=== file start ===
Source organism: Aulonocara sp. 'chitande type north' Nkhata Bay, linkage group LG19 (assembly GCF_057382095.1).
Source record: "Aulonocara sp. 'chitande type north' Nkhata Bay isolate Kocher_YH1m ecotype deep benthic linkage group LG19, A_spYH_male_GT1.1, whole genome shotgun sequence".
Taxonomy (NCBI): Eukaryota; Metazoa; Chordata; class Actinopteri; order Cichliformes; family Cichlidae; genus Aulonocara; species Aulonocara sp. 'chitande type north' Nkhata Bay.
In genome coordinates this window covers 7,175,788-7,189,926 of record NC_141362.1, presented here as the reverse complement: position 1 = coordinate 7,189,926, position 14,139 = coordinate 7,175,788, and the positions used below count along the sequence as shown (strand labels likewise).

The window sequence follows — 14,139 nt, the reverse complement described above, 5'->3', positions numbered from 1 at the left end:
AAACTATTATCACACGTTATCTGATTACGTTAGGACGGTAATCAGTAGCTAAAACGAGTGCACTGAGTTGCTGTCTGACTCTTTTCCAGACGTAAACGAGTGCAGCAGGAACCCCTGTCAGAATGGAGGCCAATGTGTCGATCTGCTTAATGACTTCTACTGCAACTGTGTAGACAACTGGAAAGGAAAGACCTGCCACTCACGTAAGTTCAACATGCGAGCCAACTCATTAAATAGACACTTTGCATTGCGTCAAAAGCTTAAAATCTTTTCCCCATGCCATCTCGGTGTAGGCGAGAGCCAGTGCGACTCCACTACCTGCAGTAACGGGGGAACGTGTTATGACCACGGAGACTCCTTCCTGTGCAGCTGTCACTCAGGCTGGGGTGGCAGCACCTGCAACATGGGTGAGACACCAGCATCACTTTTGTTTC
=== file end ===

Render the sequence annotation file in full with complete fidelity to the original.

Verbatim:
Source organism: Aulonocara sp. 'chitande type north' Nkhata Bay, linkage group LG19 (assembly GCF_057382095.1).
Source record: "Aulonocara sp. 'chitande type north' Nkhata Bay isolate Kocher_YH1m ecotype deep benthic linkage group LG19, A_spYH_male_GT1.1, whole genome shotgun sequence".
Taxonomy (NCBI): Eukaryota; Metazoa; Chordata; class Actinopteri; order Cichliformes; family Cichlidae; genus Aulonocara; species Aulonocara sp. 'chitande type north' Nkhata Bay.
In genome coordinates this window covers 7,175,788-7,189,926 of record NC_141362.1, presented here as the reverse complement: position 1 = coordinate 7,189,926, position 14,139 = coordinate 7,175,788, and the positions used below count along the sequence as shown (strand labels likewise).

The window sequence follows — 14,139 nt, the reverse complement described above, 5'->3', positions numbered from 1 at the left end:
AAACTATTATCACACGTTATCTGATTACGTTAGGACGGTAATCAGTAGCTAAAACGAGTGCACTGAGTTGCTGTCTGACTCTTTTCCAGACGTAAACGAGTGCAGCAGGAACCCCTGTCAGAATGGAGGCCAATGTGTCGATCTGCTTAATGACTTCTACTGCAACTGTGTAGACAACTGGAAAGGAAAGACCTGCCACTCACGTAAGTTCAACATGCGAGCCAACTCATTAAATAGACACTTTGCATTGCGTCAAAAGCTTAAAATCTTTTCCCCATGCCATCTCGGTGTAGGCGAGAGCCAGTGCGACTCCACTACCTGCAGTAACGGGGGAACGTGTTATGACCACGGAGACTCCTTCCTGTGCAGCTGTCACTCAGGCTGGGGTGGCAGCACCTGCAACATGGGTGAGACACCAGCATCACTTTTGTTTC